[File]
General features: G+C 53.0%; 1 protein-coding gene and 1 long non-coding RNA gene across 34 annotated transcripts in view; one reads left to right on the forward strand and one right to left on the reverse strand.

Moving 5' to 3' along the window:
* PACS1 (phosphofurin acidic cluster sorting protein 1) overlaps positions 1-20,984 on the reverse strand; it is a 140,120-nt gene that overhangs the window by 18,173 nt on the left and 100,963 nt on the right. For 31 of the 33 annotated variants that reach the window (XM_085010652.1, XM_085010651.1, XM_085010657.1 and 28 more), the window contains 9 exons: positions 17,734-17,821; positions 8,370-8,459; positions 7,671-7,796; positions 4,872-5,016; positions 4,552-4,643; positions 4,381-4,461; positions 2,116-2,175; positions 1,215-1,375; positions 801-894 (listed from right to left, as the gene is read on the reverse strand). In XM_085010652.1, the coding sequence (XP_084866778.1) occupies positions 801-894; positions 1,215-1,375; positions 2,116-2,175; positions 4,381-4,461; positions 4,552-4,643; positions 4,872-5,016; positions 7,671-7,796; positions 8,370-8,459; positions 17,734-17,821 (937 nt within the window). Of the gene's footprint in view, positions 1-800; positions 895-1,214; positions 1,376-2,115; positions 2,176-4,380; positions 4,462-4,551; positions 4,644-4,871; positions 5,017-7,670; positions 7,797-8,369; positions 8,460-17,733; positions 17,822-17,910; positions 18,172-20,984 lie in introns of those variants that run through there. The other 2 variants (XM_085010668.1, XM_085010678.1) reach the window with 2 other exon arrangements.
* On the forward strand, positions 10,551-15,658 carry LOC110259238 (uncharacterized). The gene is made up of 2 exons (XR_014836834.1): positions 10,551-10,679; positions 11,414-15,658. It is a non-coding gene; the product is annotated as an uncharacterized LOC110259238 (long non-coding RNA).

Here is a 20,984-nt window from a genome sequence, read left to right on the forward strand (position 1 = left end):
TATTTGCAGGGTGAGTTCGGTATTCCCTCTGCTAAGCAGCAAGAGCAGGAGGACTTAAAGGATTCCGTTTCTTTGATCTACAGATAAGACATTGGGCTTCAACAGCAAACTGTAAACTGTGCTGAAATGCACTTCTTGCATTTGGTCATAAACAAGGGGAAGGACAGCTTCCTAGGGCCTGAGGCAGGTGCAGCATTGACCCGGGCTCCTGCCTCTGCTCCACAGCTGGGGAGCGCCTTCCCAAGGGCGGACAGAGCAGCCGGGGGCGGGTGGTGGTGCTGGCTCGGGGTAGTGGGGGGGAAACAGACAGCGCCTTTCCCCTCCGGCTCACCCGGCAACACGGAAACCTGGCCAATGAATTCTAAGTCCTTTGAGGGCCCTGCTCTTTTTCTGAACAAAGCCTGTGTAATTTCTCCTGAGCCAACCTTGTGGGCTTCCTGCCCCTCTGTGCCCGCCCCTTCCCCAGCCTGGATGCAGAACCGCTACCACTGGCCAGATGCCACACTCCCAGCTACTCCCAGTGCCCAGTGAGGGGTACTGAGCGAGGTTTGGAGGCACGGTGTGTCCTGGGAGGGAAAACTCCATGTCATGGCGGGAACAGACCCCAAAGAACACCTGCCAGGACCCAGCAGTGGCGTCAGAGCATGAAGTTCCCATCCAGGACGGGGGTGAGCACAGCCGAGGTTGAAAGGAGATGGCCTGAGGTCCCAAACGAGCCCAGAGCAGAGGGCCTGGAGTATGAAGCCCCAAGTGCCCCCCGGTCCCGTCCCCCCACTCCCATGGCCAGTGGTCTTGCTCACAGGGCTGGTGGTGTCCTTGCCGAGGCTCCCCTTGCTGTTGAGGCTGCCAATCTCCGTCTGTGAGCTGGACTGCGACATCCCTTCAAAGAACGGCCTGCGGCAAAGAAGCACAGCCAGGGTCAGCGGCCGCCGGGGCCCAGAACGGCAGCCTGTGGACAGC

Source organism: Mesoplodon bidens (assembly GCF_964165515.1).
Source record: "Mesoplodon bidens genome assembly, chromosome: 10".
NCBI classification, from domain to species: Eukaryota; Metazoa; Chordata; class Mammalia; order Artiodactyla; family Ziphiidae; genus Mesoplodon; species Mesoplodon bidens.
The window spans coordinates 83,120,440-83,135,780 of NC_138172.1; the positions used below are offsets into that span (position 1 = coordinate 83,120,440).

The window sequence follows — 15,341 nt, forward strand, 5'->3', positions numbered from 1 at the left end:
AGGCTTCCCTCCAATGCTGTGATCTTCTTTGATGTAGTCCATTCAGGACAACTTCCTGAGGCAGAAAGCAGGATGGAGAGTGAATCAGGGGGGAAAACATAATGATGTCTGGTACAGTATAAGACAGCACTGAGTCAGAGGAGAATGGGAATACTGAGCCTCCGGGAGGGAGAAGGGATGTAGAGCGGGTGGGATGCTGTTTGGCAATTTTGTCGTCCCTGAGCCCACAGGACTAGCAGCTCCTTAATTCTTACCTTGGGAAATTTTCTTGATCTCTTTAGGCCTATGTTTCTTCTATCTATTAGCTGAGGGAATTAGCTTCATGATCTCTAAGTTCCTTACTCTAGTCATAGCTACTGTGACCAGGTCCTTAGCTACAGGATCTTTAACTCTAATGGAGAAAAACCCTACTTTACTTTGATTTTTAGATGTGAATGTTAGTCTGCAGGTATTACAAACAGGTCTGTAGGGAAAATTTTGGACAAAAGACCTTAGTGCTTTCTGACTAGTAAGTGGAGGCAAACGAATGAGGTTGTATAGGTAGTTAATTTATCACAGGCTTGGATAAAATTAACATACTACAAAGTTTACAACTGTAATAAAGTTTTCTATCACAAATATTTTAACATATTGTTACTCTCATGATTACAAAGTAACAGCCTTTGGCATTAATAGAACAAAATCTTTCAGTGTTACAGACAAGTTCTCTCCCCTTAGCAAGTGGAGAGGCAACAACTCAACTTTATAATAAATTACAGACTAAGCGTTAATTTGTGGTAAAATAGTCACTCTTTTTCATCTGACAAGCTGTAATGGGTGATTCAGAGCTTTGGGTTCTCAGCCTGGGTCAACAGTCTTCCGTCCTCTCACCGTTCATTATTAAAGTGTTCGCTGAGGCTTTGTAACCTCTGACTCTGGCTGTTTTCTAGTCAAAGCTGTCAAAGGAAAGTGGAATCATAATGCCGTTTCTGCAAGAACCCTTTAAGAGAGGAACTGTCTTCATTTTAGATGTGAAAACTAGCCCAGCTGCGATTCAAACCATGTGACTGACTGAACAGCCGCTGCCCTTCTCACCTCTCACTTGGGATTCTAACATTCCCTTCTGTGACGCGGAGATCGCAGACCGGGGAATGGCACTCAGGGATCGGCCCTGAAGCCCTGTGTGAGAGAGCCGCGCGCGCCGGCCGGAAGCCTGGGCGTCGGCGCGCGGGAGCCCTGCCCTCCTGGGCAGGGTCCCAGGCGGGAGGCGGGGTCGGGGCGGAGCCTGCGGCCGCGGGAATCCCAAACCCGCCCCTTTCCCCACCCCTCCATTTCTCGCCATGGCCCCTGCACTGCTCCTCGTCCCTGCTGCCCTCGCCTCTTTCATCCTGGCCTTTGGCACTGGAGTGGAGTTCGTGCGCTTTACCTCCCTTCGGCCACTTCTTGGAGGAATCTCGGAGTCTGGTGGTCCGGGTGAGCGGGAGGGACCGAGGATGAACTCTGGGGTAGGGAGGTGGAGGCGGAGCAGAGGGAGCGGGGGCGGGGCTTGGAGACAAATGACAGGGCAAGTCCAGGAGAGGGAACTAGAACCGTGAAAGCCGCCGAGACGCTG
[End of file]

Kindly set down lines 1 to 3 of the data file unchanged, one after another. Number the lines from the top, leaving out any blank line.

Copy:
General features: G+C 53.0%; 1 protein-coding gene and 1 long non-coding RNA gene across 34 annotated transcripts in view; one reads left to right on the forward strand and one right to left on the reverse strand.

Moving 5' to 3' along the window:
* PACS1 (phosphofurin acidic cluster sorting protein 1) overlaps positions 1-20,984 on the reverse strand; it is a 140,120-nt gene that overhangs the window by 18,173 nt on the left and 100,963 nt on the right. For 31 of the 33 annotated variants that reach the window (XM_085010652.1, XM_085010651.1, XM_085010657.1 and 28 more), the window contains 9 exons: positions 17,734-17,821; positions 8,370-8,459; positions 7,671-7,796; positions 4,872-5,016; positions 4,552-4,643; positions 4,381-4,461; positions 2,116-2,175; positions 1,215-1,375; positions 801-894 (listed from right to left, as the gene is read on the reverse strand). In XM_085010652.1, the coding sequence (XP_084866778.1) occupies positions 801-894; positions 1,215-1,375; positions 2,116-2,175; positions 4,381-4,461; positions 4,552-4,643; positions 4,872-5,016; positions 7,671-7,796; positions 8,370-8,459; positions 17,734-17,821 (937 nt within the window). Of the gene's footprint in view, positions 1-800; positions 895-1,214; positions 1,376-2,115; positions 2,176-4,380; positions 4,462-4,551; positions 4,644-4,871; positions 5,017-7,670; positions 7,797-8,369; positions 8,460-17,733; positions 17,822-17,910; positions 18,172-20,984 lie in introns of those variants that run through there. The other 2 variants (XM_085010668.1, XM_085010678.1) reach the window with 2 other exon arrangements.